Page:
A Whale of a Time - Picton and Kaikura
Trip Start Sep 15, 2008
35Trip End Jan 20, 2009
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Where I stayed
The ferry trip from North to South Island was a pleasant one, with very little time spent in the open sea. This is because both the North and particularly the South Island of New Zealand stretch out thin tentacles of land towards each other. Consequently the last hour or so of the journey was spent up on deck, watching, as the boat weaved its way along the narrow strip of water between some of the forest landscape that makes up the South Island's Marlborough Sounds.
We landed at the small harbour of Picton, had lunch and then spent the next 2 or 3 hours driving south towards Kaikoura.
Up until this point, despite dire warnings from guide books about the necessity to book accommodation in advance from November onwards, we'd never had a problem finding anywhere to stay. Arriving around 6.00 p.m. in the small coastal town of Kaikoura we thought our luck may be about to change. Instead of the usual 'Vacancy' signs that we had come to expect, the word 'No' appeared at every one.
We later discovered that we had chosen to arrive in Kaikoura on the same Saturday night that 2000 Maoris, plus the equivalent of their king, had descended upon the town, to hold a celebration that only takes place every 25 years!!
Thankfully we happened upon what must have been the one and only room to be had. It was tucked down a side street on the outskirts of the town, with fabulous views across the bay to the snow capped mountains. It billed itself as 'boutique' At the time we hadn't a clue exactly what 'boutique' accommodation was and are still not totally sure, but basically it seems to be something that is that little bit different. As far as we were concerned it meant we had somewhere to stay!!! The owner was absent - attending the Maori bash. She had left a note pinned to the front door telling us to call a certain number if we wanted her one remaining room. We did so and moments later a gentleman called Doug arrived and directed us to our room, which wasn't locked anyway!! With instructions to "make ourselves at home", he drove away.
We unpacked and took ourselves into town for a bite to eat.
Afterwards, wishing to find out about a possible whale watching trip the next day, we headed for the harbour, only to be stopped in our tracks by the most amazing sunset. It's hard to describe what we saw and no description could convey the beauty and wonder of the moment as we witnessed something which must, in some ways, have been akin to the Northern Lights. The sun was setting to our left, bouncing light off the snow capped mountains in front of us, with the light somehow then reflected on to the sea to our right, which threw up a band of bright red and then in turn directed the light back in an almost laser-like display. Everyone was commenting about it the next day, saying they'd never seen anything like it.. Unbelievably neither John nor I had our cameras with us, although even with photographs I doubt if the moment could have been adequately captured. We jumped into the car and drove the mile or so back to our accommodation, grabbed our cameras and managed to snap the tale end of what had been a truly magnificent display.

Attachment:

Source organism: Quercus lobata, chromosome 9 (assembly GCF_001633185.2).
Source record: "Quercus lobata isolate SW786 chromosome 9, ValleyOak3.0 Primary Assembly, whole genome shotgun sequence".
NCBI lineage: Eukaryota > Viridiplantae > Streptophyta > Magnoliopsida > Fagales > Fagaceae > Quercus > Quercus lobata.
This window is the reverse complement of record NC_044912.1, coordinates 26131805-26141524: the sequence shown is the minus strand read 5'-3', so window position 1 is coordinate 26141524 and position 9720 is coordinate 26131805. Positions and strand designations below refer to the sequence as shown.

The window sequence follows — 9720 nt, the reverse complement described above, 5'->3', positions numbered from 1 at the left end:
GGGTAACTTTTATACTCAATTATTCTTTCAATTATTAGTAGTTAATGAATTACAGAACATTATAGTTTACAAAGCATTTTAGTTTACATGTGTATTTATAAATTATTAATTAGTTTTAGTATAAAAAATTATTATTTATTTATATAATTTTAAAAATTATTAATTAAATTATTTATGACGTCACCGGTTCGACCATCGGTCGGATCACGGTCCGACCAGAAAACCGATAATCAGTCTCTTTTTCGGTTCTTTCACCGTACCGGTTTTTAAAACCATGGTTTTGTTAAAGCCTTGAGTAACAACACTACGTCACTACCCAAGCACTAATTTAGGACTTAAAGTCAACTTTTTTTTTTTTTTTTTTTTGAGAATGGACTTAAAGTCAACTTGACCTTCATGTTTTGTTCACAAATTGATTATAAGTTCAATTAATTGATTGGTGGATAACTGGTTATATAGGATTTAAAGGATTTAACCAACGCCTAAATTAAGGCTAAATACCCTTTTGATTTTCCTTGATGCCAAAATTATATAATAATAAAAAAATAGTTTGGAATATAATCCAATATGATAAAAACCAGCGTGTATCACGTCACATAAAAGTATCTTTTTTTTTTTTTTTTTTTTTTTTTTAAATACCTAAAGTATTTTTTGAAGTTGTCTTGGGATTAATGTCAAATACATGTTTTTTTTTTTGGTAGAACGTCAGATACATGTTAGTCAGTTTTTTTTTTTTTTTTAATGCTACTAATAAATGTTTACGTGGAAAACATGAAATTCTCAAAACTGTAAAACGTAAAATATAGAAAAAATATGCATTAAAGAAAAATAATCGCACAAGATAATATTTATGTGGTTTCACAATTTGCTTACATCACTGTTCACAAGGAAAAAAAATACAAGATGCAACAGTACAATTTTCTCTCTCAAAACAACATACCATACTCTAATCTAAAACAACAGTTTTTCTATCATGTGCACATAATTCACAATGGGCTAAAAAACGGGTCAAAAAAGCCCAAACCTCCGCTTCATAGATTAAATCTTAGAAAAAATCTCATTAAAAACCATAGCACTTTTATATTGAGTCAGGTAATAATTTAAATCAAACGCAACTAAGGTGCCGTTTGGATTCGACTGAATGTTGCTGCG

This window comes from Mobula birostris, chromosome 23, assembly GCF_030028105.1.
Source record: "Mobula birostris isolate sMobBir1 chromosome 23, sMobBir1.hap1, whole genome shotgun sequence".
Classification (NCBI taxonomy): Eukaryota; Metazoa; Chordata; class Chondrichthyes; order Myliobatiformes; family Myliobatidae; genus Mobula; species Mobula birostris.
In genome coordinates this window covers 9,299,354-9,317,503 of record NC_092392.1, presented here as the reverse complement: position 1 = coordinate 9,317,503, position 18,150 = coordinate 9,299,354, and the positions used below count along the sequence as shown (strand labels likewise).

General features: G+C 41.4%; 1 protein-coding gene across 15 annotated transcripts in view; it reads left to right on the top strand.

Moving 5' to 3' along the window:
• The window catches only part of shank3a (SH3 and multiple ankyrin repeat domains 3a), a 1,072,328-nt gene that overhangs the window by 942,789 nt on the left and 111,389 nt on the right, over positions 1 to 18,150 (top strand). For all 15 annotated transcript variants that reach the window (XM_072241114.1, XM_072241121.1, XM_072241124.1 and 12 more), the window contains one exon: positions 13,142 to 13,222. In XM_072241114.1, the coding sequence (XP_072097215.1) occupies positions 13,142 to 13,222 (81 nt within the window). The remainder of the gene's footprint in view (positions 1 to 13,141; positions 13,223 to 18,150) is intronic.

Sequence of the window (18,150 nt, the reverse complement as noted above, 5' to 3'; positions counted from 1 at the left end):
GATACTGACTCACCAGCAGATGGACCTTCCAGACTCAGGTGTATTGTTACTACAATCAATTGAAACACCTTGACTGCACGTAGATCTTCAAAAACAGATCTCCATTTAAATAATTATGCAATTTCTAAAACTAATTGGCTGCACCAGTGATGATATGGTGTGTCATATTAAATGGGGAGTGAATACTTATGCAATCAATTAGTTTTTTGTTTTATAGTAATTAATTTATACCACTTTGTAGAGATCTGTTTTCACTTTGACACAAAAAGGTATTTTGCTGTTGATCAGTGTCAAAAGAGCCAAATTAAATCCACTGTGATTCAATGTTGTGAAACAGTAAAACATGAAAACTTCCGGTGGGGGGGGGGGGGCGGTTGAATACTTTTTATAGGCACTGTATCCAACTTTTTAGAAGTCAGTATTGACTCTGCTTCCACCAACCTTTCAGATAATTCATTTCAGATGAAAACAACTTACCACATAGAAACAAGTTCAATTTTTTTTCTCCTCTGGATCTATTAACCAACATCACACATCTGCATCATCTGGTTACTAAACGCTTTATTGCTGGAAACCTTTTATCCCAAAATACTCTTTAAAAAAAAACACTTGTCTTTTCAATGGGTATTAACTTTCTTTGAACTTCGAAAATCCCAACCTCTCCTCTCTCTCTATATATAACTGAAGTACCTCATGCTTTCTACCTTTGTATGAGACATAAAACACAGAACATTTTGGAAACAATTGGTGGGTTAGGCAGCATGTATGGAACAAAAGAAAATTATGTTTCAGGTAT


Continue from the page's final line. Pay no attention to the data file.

The next morning saw us joining a high powered catamaran to take us some 7 or 8 kilometres from shore to do a bit of whale-spotting. The cat fairly ate up the kilometres, with the result that a few passengers had to resort to the use of paper bags and sadly never got to see anything. John and I thankfully were not amongst their number and at the first opportunity were out on deck, eager to see what we could.
Sperm Whales were apparently what we could expect to see at that time of year and there were two known to be in the area. The only problem is that Sperm Whales tend to only come to the surface for 5 - 10 minutes and then dive down, remaining submerged for 40 minutes or so - not terribly helpful when we were only out at sea for a couple of hours!! However we were fortunate enough to come across two Sperm Whales at different locations, plus, at a third location, a young Hump Backed Whale. Exciting though it was to be within a few metres of the large Sperm Whales, as there was never that much of their bodies showing at any one time, we both had to admit that the stars of the show were the Dusky Dolphins who were in the same area as the Hump Backed Whale. They seemed to be determined to put on the very best performance possible for us, with several dolphins leaping in and out of the water in all directions. There was one particular dolphin, who you could swear was playing to the crowd, as time and time again he leapt from the water and travelled backwards, balancing on his tail. The display must have lasted for a good 20 - 30 minutes and in fact, as our time was up, sadly we had to sail away from them, rather than them swimming away from us.
After returning to dry land and having a late lunch we had a walk along the coast, observing the plentiful bird life, as well as the scenery, before returning to our accommodation to get ready to go out for dinner.
The next day saw us continuing our drive southwards with our next destinations Lake Tekapo and Mount Cook